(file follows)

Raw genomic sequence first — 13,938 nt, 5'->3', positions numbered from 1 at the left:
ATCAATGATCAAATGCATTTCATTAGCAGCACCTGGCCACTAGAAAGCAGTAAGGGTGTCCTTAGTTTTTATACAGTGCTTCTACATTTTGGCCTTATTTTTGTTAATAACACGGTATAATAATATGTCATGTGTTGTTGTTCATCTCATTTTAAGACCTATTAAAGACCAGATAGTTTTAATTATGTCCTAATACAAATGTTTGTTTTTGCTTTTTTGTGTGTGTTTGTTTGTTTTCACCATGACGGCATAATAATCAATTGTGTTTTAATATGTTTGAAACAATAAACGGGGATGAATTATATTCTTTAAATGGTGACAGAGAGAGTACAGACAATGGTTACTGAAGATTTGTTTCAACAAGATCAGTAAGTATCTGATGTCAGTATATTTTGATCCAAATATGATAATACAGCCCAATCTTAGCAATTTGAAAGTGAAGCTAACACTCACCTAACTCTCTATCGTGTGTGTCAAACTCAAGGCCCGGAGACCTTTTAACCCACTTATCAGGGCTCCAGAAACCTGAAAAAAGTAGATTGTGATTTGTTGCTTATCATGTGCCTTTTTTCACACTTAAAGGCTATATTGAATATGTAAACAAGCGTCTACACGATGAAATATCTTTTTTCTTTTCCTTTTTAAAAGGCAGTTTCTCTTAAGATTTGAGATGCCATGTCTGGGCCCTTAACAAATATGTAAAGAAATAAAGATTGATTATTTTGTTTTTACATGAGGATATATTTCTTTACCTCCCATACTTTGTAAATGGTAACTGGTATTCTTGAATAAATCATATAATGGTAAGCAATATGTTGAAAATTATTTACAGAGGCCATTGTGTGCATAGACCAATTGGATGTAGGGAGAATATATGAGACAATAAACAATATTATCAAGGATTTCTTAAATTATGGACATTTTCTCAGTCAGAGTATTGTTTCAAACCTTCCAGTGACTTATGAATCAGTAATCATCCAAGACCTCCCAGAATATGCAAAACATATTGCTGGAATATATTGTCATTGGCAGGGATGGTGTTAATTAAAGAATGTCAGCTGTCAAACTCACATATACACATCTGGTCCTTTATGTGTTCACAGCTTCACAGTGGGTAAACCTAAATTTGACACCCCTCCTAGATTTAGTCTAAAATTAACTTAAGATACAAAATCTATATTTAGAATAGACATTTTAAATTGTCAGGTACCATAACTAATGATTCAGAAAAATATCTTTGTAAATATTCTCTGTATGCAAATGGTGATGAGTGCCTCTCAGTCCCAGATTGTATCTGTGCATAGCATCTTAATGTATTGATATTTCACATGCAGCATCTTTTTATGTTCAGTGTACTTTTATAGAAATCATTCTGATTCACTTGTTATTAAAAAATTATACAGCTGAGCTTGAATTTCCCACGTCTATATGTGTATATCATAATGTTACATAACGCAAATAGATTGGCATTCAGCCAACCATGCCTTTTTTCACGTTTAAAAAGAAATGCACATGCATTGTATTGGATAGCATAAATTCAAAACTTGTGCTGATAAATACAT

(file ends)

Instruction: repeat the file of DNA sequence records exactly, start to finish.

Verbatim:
Raw genomic sequence first — 13,938 nt, 5'->3', positions numbered from 1 at the left:
ATCAATGATCAAATGCATTTCATTAGCAGCACCTGGCCACTAGAAAGCAGTAAGGGTGTCCTTAGTTTTTATACAGTGCTTCTACATTTTGGCCTTATTTTTGTTAATAACACGGTATAATAATATGTCATGTGTTGTTGTTCATCTCATTTTAAGACCTATTAAAGACCAGATAGTTTTAATTATGTCCTAATACAAATGTTTGTTTTTGCTTTTTTGTGTGTGTTTGTTTGTTTTCACCATGACGGCATAATAATCAATTGTGTTTTAATATGTTTGAAACAATAAACGGGGATGAATTATATTCTTTAAATGGTGACAGAGAGAGTACAGACAATGGTTACTGAAGATTTGTTTCAACAAGATCAGTAAGTATCTGATGTCAGTATATTTTGATCCAAATATGATAATACAGCCCAATCTTAGCAATTTGAAAGTGAAGCTAACACTCACCTAACTCTCTATCGTGTGTGTCAAACTCAAGGCCCGGAGACCTTTTAACCCACTTATCAGGGCTCCAGAAACCTGAAAAAAGTAGATTGTGATTTGTTGCTTATCATGTGCCTTTTTTCACACTTAAAGGCTATATTGAATATGTAAACAAGCGTCTACACGATGAAATATCTTTTTTCTTTTCCTTTTTAAAAGGCAGTTTCTCTTAAGATTTGAGATGCCATGTCTGGGCCCTTAACAAATATGTAAAGAAATAAAGATTGATTATTTTGTTTTTACATGAGGATATATTTCTTTACCTCCCATACTTTGTAAATGGTAACTGGTATTCTTGAATAAATCATATAATGGTAAGCAATATGTTGAAAATTATTTACAGAGGCCATTGTGTGCATAGACCAATTGGATGTAGGGAGAATATATGAGACAATAAACAATATTATCAAGGATTTCTTAAATTATGGACATTTTCTCAGTCAGAGTATTGTTTCAAACCTTCCAGTGACTTATGAATCAGTAATCATCCAAGACCTCCCAGAATATGCAAAACATATTGCTGGAATATATTGTCATTGGCAGGGATGGTGTTAATTAAAGAATGTCAGCTGTCAAACTCACATATACACATCTGGTCCTTTATGTGTTCACAGCTTCACAGTGGGTAAACCTAAATTTGACACCCCTCCTAGATTTAGTCTAAAATTAACTTAAGATACAAAATCTATATTTAGAATAGACATTTTAAATTGTCAGGTACCATAACTAATGATTCAGAAAAATATCTTTGTAAATATTCTCTGTATGCAAATGGTGATGAGTGCCTCTCAGTCCCAGATTGTATCTGTGCATAGCATCTTAATGTATTGATATTTCACATGCAGCATCTTTTTATGTTCAGTGTACTTTTATAGAAATCATTCTGATTCACTTGTTATTAAAAAATTATACAGCTGAGCTTGAATTTCCCACGTCTATATGTGTATATCATAATGTTACATAACGCAAATAGATTGGCATTCAGCCAACCATGCCTTTTTTCACGTTTAAAAAGAAATGCACATGCATTGTATTGGATAGCATAAATTCAAAACTTGTGCTGATAAATACAT